Taqdeer, as his name suggests, may have been lucky, but many in the village have started buying brides from other states. Satyendra Yadav, 47, travelled all the way to Tripura to get a bride for his brother but it didn’t work out.

“My brother’s still not married. But more and more people are bringing brides from West Bengal, Bihar, Assam and Tripura. We have to pay the family of the bride for marriage as mostly they are very poor,” he says.

Aarti, the bride from Tripura who has been married in this village, now plays intermediary in getting more women from her village. ‘I’m comfortable here. In the beginning I had problems adjusting, but now I’ve accepted the customs of this place.” Aarti speaks perfect Haryanavi now.

The condition of women with daughters is particularly grim. Naveen, 25, is a mother of three daughters. Her frail demeanour shows that she’s not in good health. She is pregnant a fourth time, hoping for a son.

“The doctor scolded me when I went to her for a check-up after conceiving. She asked me to go for sterilisation last time but I did not as we had to try for a boy again. Doctor has advised me to take care as I am weak, but I am responsible for household chores, my daughters and the cattle,” she says.

It is not just the physical stress she has to cope with. The last two occasions when she had daughters, she was packed off to her father’s house for six months each time with all her girls.

“My children missed school while I was at my parents’ house. Both times when I had my second and third daughters, my husband lost his cool. He beat me up and disowned me. It was only after mediation by my family that I came back to my in-laws’ place,” Naveen says.

This time, she has found consolation in one sign. “In the previous three pregnancies I had a constant stomach, which is missing this time. So maybe it’s a boy. If I had my way I wouldn’t have any other child. I’m tired, but I have no say. My husband and his family want a son to carry the name of the family and also for an heir to the property. I’m listening to them as I have no choice but this time I’ve decided that I’ll get myself sterilised so that there’s no more pregnancy. I’m tired of the whole thing.”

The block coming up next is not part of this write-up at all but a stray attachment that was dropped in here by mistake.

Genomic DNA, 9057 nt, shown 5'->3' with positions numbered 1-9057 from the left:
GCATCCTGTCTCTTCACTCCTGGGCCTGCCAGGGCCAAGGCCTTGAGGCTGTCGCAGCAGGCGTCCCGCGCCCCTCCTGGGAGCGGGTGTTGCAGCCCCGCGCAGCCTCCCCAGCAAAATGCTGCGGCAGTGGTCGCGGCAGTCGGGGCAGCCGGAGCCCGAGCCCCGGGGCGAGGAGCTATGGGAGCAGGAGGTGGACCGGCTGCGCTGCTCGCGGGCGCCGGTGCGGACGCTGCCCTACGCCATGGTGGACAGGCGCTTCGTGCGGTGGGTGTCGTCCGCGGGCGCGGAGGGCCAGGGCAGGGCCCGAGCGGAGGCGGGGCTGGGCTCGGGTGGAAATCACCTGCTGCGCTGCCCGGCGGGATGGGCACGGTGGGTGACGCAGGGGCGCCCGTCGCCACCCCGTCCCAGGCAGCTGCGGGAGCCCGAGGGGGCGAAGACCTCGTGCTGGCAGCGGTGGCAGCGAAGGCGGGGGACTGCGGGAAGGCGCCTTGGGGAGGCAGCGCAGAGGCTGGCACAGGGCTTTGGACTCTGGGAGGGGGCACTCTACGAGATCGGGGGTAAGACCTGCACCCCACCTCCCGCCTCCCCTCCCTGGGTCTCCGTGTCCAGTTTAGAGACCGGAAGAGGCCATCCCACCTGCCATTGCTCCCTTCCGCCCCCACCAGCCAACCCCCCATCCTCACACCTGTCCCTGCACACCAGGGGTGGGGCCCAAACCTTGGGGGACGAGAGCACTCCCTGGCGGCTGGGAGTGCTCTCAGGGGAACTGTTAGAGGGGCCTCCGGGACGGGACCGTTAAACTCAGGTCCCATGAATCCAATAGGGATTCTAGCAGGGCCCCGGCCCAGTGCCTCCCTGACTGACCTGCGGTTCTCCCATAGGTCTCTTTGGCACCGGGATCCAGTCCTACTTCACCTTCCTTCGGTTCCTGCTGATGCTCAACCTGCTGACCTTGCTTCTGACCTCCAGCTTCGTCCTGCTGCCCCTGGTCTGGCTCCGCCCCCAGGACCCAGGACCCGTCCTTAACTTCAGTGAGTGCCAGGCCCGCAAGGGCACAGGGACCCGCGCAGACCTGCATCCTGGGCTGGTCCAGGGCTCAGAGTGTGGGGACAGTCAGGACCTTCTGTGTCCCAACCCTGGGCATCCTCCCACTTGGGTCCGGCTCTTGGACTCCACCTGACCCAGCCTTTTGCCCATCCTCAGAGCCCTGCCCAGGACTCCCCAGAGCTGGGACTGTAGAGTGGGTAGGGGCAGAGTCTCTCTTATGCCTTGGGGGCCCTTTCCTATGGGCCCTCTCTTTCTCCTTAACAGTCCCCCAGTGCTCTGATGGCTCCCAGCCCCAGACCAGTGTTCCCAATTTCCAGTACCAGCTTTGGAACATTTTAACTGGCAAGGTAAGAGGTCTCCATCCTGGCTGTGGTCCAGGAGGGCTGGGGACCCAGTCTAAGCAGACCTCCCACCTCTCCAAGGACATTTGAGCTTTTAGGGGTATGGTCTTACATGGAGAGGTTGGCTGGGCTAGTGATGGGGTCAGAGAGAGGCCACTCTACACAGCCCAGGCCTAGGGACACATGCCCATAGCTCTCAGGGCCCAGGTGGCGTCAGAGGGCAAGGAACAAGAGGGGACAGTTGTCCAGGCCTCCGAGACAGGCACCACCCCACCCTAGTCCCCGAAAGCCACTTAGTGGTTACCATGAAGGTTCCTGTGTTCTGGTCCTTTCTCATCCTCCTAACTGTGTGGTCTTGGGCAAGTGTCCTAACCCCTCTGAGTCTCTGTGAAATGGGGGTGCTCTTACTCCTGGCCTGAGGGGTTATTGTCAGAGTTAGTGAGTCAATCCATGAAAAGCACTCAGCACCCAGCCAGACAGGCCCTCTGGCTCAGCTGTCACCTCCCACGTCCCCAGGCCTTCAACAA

While on the one hand the girls of Bahrana attend school till Class 10 or 12, on the other hand the urge for a boy is still strong among the villagers. The parents of these girls ensure that they get an educated husband so that their daughter’s future is secure but they still find them a social burden.

Ahlawat says, ‘Yes, I would like my daughter who is doing her Bachelor’s to marry an educated man but still I will have to pay dowry during her marriage. And for an educated boy the dowry is always more. That’s why a lot of people don’t want to bring up girls.’

While Bahrana is still struggling with the sex ratio, Aamir Khan’s “Satyamev Jayate” has given momentum to the issue of gender ratio imbalances. Villagers have seen the programme but aren’t sure if it’ll really open the eyes of the youngsters standing in line to marry.

As Aarti says, “If, after watching the programme, people allow girls to be born normally, women like me will not have to be uprooted from another culture to start a new life.”